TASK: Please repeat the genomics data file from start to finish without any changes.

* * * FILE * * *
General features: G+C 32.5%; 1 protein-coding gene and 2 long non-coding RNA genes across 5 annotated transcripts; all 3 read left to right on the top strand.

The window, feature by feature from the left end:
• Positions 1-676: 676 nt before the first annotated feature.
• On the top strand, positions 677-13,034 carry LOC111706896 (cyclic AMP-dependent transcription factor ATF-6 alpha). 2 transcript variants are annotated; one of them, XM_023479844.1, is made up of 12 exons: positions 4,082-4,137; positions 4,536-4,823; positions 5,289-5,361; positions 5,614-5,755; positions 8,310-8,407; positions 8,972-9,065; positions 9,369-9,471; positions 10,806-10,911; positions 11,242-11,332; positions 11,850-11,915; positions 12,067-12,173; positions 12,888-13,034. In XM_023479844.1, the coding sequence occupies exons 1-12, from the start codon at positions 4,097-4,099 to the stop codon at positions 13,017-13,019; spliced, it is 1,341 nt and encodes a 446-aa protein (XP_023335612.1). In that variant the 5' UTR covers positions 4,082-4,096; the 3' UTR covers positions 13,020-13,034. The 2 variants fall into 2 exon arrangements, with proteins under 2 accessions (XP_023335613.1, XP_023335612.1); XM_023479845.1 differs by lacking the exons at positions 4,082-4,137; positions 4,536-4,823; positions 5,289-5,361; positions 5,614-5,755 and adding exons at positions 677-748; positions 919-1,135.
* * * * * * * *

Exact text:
General features: G+C 32.5%; 1 protein-coding gene and 2 long non-coding RNA genes across 5 annotated transcripts; all 3 read left to right on the top strand.

The window, feature by feature from the left end:
• Positions 1-676: 676 nt before the first annotated feature.
• On the top strand, positions 677-13,034 carry LOC111706896 (cyclic AMP-dependent transcription factor ATF-6 alpha). 2 transcript variants are annotated; one of them, XM_023479844.1, is made up of 12 exons: positions 4,082-4,137; positions 4,536-4,823; positions 5,289-5,361; positions 5,614-5,755; positions 8,310-8,407; positions 8,972-9,065; positions 9,369-9,471; positions 10,806-10,911; positions 11,242-11,332; positions 11,850-11,915; positions 12,067-12,173; positions 12,888-13,034. In XM_023479844.1, the coding sequence occupies exons 1-12, from the start codon at positions 4,097-4,099 to the stop codon at positions 13,017-13,019; spliced, it is 1,341 nt and encodes a 446-aa protein (XP_023335612.1). In that variant the 5' UTR covers positions 4,082-4,096; the 3' UTR covers positions 13,020-13,034. The 2 variants fall into 2 exon arrangements, with proteins under 2 accessions (XP_023335613.1, XP_023335612.1); XM_023479845.1 differs by lacking the exons at positions 4,082-4,137; positions 4,536-4,823; positions 5,289-5,361; positions 5,614-5,755 and adding exons at positions 677-748; positions 919-1,135.